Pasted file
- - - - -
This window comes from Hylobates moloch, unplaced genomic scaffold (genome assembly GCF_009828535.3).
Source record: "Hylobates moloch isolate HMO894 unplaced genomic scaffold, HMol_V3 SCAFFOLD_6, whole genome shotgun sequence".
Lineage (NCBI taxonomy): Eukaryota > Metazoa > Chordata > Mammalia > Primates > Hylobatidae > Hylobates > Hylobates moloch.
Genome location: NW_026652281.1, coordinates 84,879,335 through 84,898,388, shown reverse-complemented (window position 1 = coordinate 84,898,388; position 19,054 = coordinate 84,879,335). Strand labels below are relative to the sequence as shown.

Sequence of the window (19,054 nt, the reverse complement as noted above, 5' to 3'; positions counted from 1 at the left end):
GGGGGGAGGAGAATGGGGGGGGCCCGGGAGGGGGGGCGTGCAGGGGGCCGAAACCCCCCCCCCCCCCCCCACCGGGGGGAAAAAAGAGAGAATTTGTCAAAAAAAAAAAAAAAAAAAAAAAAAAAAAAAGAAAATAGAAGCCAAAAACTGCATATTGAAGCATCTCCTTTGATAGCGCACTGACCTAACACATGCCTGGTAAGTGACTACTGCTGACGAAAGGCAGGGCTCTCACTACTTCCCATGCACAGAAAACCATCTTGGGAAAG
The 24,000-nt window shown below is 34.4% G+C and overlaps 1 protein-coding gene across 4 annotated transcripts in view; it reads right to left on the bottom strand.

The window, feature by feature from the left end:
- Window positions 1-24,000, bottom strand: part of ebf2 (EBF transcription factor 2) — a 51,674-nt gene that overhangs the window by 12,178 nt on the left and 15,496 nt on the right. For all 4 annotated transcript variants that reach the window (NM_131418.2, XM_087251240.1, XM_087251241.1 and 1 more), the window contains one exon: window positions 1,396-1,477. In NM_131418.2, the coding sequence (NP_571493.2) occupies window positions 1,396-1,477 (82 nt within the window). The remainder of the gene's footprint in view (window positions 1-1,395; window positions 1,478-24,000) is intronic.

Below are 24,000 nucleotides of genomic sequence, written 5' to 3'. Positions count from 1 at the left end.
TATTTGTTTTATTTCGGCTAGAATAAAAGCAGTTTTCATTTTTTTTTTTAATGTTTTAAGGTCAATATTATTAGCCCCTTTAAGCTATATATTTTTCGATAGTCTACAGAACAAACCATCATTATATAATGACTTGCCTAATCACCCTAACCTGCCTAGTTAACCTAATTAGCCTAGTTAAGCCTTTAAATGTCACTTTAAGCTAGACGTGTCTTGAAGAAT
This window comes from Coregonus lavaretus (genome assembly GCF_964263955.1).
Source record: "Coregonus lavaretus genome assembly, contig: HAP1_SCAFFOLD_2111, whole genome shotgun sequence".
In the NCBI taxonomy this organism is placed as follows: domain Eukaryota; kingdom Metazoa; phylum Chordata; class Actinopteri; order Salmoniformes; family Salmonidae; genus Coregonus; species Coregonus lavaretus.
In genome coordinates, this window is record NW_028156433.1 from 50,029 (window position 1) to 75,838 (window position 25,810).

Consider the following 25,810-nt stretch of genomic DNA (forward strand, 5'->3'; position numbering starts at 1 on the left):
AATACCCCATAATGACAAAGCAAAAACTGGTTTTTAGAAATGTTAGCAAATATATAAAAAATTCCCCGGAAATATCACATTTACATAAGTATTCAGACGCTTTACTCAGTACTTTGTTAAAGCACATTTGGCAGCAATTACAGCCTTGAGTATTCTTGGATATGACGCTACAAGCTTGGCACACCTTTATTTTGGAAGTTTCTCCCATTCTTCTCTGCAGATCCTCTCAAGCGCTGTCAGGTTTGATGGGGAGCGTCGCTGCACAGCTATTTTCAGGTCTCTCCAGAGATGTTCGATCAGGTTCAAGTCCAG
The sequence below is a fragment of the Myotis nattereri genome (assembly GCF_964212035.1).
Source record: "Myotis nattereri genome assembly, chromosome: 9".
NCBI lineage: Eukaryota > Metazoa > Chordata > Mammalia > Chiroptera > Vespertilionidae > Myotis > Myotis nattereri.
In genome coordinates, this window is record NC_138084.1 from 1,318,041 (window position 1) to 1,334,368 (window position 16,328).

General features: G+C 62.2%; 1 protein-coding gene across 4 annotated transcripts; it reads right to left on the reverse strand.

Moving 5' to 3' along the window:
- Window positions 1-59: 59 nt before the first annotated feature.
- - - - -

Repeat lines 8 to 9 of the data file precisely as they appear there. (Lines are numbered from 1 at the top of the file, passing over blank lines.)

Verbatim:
The window, feature by feature from the left end:
- Window positions 1-24,000, bottom strand: part of ebf2 (EBF transcription factor 2) — a 51,674-nt gene that overhangs the window by 12,178 nt on the left and 15,496 nt on the right. For all 4 annotated transcript variants that reach the window (NM_131418.2, XM_087251240.1, XM_087251241.1 and 1 more), the window contains one exon: window positions 1,396-1,477. In NM_131418.2, the coding sequence (NP_571493.2) occupies window positions 1,396-1,477 (82 nt within the window). The remainder of the gene's footprint in view (window positions 1-1,395; window positions 1,478-24,000) is intronic.